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Crisis On Improv Earth

ImprovOlympic

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Crisis ON IMPROV EARTH, ImprovOlympic. An instructor at ImprovOlympic recently faulted me for daring to judge an improv show by a single performance; it varies from night to night, he insisted. Right. Well, I'll come back to re-review Crisis on Improv Earth the day ImprovOlympic refunds the money the audience spent to see its lame June 27 opener.

As always with Improv-Olympic, the concept beckons. The members of the Superhero Society of America (six comics and an offstage narrator cleverly called the Caption) perform a long-form improvisation derived from what's called the Clark (to distinguish it from the better-known Harold). The distinction is academic. The idea is to build a comic-book fantasy full of epic conflicts and intergalactic derring-do based on six audience suggestions: a global problem (global warming the night I attended), personal problem (body odor), job (teacher), everyday household object (toothbrush), location (outdoor toilet), and cliche ("Better late than never"). Alas, the comics neglected most cues and completely ignored the second and sixth. Their refusal to honor their own rules might have been excused if they'd hit comic gold. But we got pyrite--a clumsy plot about an evil menace called the Scissor (stolen from Tim Burton, and in any case not one of the suggestions), who fights the Toothbrush Girl and her equally clueless ally Aerosolia. (And, no, Aerosolia had nothing to do with global warming.)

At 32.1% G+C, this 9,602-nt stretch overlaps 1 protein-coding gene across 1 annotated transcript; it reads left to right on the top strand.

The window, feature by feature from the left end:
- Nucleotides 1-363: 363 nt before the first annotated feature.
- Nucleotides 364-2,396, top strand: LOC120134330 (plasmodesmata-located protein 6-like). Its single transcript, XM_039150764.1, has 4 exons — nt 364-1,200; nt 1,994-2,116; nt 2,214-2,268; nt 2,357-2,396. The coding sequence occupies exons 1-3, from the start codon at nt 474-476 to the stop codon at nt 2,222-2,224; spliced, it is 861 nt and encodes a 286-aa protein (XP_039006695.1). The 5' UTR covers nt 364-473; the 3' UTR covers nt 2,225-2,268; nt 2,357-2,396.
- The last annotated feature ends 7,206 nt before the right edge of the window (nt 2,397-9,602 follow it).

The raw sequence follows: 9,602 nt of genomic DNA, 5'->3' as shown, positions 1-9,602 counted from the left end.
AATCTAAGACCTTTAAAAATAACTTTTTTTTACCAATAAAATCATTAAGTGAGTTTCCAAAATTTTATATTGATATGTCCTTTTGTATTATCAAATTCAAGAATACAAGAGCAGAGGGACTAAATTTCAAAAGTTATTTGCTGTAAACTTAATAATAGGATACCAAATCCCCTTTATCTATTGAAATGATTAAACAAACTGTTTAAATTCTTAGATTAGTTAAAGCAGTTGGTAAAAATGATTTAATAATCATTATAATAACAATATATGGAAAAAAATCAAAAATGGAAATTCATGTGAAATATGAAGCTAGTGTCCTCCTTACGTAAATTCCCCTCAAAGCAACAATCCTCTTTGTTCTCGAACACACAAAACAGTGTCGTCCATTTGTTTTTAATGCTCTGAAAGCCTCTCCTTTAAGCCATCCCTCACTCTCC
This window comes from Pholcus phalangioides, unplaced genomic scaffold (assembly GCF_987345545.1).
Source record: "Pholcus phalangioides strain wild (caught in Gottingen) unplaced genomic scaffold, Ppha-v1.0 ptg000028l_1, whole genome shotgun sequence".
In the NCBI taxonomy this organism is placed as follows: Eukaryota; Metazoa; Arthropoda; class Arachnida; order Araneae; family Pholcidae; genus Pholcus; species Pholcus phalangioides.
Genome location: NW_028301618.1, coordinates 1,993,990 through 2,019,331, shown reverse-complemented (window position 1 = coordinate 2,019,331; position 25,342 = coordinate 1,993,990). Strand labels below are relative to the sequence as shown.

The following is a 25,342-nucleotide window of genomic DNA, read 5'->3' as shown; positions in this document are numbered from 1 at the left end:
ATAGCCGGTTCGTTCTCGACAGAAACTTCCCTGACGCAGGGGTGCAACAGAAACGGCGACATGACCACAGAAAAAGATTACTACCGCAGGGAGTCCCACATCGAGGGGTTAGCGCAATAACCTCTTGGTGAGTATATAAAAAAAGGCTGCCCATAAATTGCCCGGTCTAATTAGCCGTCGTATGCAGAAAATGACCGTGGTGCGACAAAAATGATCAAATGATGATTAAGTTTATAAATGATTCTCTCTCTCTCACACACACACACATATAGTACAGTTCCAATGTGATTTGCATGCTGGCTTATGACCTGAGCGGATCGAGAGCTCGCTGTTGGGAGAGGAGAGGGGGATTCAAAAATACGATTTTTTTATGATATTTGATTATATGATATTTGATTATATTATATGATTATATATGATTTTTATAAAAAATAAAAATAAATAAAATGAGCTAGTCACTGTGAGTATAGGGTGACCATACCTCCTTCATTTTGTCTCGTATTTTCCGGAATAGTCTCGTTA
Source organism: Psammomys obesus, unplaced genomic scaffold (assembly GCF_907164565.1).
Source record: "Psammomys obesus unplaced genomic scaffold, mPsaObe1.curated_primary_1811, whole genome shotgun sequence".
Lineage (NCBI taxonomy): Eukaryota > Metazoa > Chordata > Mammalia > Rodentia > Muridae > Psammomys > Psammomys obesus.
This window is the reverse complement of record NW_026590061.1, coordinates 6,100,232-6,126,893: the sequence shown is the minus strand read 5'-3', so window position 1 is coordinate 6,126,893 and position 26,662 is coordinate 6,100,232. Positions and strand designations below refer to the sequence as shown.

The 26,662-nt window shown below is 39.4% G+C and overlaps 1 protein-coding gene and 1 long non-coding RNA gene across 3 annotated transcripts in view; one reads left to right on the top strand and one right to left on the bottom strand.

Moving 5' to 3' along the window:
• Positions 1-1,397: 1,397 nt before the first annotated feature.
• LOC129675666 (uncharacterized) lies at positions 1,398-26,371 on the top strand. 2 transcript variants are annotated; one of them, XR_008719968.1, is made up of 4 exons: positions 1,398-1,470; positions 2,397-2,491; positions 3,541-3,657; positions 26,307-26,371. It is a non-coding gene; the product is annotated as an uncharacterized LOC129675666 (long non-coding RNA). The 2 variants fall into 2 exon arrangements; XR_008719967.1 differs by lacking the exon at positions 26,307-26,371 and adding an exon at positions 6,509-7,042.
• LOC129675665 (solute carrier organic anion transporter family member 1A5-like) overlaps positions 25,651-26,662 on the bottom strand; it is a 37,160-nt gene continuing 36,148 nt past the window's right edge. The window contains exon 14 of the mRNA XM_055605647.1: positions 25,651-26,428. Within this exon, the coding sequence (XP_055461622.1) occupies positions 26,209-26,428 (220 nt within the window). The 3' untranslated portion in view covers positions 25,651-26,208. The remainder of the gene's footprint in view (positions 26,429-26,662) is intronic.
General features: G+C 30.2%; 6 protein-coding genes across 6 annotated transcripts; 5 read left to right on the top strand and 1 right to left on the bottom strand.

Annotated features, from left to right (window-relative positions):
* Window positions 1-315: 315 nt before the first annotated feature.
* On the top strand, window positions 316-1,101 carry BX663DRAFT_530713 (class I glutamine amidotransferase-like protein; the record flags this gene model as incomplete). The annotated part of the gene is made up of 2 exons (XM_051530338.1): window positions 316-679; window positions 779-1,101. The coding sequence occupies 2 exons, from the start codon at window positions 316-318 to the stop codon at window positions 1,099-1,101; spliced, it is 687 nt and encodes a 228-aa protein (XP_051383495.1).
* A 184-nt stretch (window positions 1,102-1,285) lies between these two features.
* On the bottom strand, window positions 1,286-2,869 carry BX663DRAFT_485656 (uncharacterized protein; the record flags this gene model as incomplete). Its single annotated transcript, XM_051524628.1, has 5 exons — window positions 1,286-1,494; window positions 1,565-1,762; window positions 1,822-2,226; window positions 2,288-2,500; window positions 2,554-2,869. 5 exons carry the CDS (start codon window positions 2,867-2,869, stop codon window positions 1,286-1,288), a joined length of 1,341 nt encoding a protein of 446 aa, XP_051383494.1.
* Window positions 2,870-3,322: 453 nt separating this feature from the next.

Worse, this show purports to imitate the comics, but it was perversely slow and tentative, with no camaraderie connecting the villains or the good guys. But maybe I saw it on a bad night.

--Lawrence Bommer

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